1. Thank you for your comment @jadedjj and sharing this film with me. I also watched an interview with the director where he talked about the research behind the film. He discussed the challenge of making a story that was completely fictional, believable, and portray the realities of Middle Eastern life. There was never any direct or detailed references to specifics of the Lebanese Civil War which was a strategic move by Denis Villeneuve, that could have easily weakened the film, but I think he was still able to make the film strikingly realistic, emotional, and relatable. I definitely plan on watching the film again to try and catch some of the details I may have missed the first time. I think foreign films can seem intimidating because of the language barrier, but Incendies was actually quite easy to follow and I really enjoyed it.

  2. I am glad you have shared this movie! From just hearing about these conflicts in class, and reading about them in news articles, it is hard to get a visual of how terrifying this events actually are. I definitely hope to watch this film in the near future!

  3. I’m watching this without audio due to technical difficulties so I think I have a different perspective. I can focus more on visuals. The first thing I noticed is that when she entered the bus she took off a christian necklace and put on this make-shift Hijab. Is it wrong to assume this bus is more sympathetic to muslims? and thats why it was attacked? she gets away by revealing her necklace, these mundane items represent something larger in the minds of the parties involved.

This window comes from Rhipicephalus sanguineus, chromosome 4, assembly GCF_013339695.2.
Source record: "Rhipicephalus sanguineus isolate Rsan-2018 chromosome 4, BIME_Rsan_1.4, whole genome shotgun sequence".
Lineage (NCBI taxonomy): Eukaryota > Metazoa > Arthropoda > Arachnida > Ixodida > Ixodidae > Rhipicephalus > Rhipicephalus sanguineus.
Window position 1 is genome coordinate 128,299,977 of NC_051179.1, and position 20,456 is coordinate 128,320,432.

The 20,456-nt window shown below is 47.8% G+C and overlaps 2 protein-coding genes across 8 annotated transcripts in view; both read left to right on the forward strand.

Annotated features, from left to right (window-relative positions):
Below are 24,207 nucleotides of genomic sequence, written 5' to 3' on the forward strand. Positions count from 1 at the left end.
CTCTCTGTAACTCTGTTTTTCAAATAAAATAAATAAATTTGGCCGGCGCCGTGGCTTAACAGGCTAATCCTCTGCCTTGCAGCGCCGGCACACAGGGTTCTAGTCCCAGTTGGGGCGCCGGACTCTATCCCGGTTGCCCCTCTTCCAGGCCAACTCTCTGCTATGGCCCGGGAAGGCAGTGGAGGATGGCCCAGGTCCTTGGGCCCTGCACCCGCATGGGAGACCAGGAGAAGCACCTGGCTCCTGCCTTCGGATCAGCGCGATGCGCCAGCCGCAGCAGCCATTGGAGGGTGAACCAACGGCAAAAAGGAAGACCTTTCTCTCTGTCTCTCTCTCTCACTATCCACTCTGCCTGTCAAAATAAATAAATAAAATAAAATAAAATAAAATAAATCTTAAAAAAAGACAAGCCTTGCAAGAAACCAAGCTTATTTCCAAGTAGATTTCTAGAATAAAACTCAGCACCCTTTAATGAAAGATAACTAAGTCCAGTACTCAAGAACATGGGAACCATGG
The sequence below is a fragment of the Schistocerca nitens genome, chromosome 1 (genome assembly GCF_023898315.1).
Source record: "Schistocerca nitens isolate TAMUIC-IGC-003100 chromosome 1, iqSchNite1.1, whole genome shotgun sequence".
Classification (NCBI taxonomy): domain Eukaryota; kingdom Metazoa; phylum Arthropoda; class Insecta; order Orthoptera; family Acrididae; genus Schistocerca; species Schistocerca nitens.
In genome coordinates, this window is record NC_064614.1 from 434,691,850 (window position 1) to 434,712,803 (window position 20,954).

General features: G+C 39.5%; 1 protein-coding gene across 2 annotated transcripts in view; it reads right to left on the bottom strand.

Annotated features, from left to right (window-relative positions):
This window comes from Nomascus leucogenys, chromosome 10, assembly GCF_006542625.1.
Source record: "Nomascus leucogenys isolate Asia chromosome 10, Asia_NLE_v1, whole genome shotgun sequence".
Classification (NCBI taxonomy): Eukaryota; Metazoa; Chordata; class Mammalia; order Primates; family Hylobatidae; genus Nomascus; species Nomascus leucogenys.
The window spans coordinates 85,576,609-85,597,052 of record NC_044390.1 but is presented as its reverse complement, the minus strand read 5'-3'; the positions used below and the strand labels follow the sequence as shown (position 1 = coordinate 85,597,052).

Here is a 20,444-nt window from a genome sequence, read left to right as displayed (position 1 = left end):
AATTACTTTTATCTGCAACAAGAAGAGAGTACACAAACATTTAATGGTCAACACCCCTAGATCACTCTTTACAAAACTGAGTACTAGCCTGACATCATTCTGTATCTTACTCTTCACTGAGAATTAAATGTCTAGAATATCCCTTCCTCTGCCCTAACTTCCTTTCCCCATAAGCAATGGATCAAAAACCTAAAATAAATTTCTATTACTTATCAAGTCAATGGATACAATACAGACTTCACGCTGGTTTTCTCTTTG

1. The bus held within it muslim people, probably refugees from palestine. An aspect of the movie that isnt clarrfied to international viewers is that a big part of this conflict also had to do with the increase of muslim people in the country, whom were refugees of palestine from the israel vs palestine conflict. For example, in the beginning of the movie, her lover ‘Wehab’ is infact a palestinian refugee. Not only is he called “refugee”, but also you can denote this by the scarf around his neck.

      1. Additionally, the bus scene is actually based (but not a recreation) of a historical moment during the civil war itself, wherein a bus of travelers was attacked and all within killed.

  4. This sounds like a really interesting movie! I’m definitely going to have to check it out, thanks for sharing! I love foreign films for the different perspective they offer a the plot to this one sounds really intense and interesting. I’d love to see it and get that perspective on the conflict we’ve been learning so much about.

  5. A quick translation of the bus scene from arabic to english (for those watching the mini-clip).

    Nawal to Bus driver: Are you heading towards Deressa?

    Driver to armed men (mumbling): Please sir, please for god’s sake, look in your heart. These are just normal men and women. Please for god’s sake, have some sympathy.

    Armed men to each other: hurry up…

    Nawal to Armed men: I am Christian! I am Christian!

    Armed men to each other: What is she doing in the bus?

    Armed man to Nawal: Get off the bus now, woman.

    Nawal: My daughter! My daughter! (As she takes the young girl)

    Armed men to each other: Come on boys, get the weapons and lets go.